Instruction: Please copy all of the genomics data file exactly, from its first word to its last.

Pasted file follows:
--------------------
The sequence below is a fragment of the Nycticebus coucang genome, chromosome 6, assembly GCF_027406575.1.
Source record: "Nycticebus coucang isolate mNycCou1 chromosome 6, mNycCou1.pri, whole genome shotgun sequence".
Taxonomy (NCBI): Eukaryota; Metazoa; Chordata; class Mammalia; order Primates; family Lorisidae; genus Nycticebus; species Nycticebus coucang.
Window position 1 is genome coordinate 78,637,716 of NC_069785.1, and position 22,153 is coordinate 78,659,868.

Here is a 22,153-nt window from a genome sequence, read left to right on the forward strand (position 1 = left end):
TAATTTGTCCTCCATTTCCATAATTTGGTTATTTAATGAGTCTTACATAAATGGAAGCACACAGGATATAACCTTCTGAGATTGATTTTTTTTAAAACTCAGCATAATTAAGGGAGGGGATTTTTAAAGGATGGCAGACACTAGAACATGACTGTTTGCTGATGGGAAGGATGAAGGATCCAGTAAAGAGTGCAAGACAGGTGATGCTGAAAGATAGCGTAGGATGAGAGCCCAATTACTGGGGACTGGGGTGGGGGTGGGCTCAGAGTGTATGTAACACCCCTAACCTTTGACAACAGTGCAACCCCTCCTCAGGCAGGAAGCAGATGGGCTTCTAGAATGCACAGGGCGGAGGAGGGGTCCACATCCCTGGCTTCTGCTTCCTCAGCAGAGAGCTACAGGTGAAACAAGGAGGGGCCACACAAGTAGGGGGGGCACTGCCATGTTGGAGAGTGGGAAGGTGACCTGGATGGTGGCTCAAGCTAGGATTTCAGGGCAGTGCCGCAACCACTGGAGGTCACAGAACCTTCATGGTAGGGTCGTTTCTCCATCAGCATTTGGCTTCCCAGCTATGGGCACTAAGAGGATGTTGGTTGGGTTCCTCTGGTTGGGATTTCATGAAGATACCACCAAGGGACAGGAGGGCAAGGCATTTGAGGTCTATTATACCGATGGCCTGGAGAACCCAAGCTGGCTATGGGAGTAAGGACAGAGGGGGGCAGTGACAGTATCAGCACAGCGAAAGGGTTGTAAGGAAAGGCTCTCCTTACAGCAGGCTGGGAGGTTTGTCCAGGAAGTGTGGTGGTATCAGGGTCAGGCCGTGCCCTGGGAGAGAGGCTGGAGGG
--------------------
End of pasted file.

The sequence below is a fragment of the Nycticebus coucang genome, chromosome 6, assembly GCF_027406575.1.
Source record: "Nycticebus coucang isolate mNycCou1 chromosome 6, mNycCou1.pri, whole genome shotgun sequence".
Taxonomy (NCBI): Eukaryota; Metazoa; Chordata; class Mammalia; order Primates; family Lorisidae; genus Nycticebus; species Nycticebus coucang.
Window position 1 is genome coordinate 78,637,716 of NC_069785.1, and position 22,153 is coordinate 78,659,868.

Here is a 22,153-nt window from a genome sequence, read left to right on the forward strand (position 1 = left end):
TAATTTGTCCTCCATTTCCATAATTTGGTTATTTAATGAGTCTTACATAAATGGAAGCACACAGGATATAACCTTCTGAGATTGATTTTTTTTAAAACTCAGCATAATTAAGGGAGGGGATTTTTAAAGGATGGCAGACACTAGAACATGACTGTTTGCTGATGGGAAGGATGAAGGATCCAGTAAAGAGTGCAAGACAGGTGATGCTGAAAGATAGCGTAGGATGAGAGCCCAATTACTGGGGACTGGGGTGGGGGTGGGCTCAGAGTGTATGTAACACCCCTAACCTTTGACAACAGTGCAACCCCTCCTCAGGCAGGAAGCAGATGGGCTTCTAGAATGCACAGGGCGGAGGAGGGGTCCACATCCCTGGCTTCTGCTTCCTCAGCAGAGAGCTACAGGTGAAACAAGGAGGGGCCACACAAGTAGGGGGGGCACTGCCATGTTGGAGAGTGGGAAGGTGACCTGGATGGTGGCTCAAGCTAGGATTTCAGGGCAGTGCCGCAACCACTGGAGGTCACAGAACCTTCATGGTAGGGTCGTTTCTCCATCAGCATTTGGCTTCCCAGCTATGGGCACTAAGAGGATGTTGGTTGGGTTCCTCTGGTTGGGATTTCATGAAGATACCACCAAGGGACAGGAGGGCAAGGCATTTGAGGTCTATTATACCGATGGCCTGGAGAACCCAAGCTGGCTATGGGAGTAAGGACAGAGGGGGGCAGTGACAGTATCAGCACAGCGAAAGGGTTGTAAGGAAAGGCTCTCCTTACAGCAGGCTGGGAGGTTTGTCCAGGAAGTGTGGTGGTATCAGGGTCAGGCCGTGCCCTGGGAGAGAGGCTGGAGGG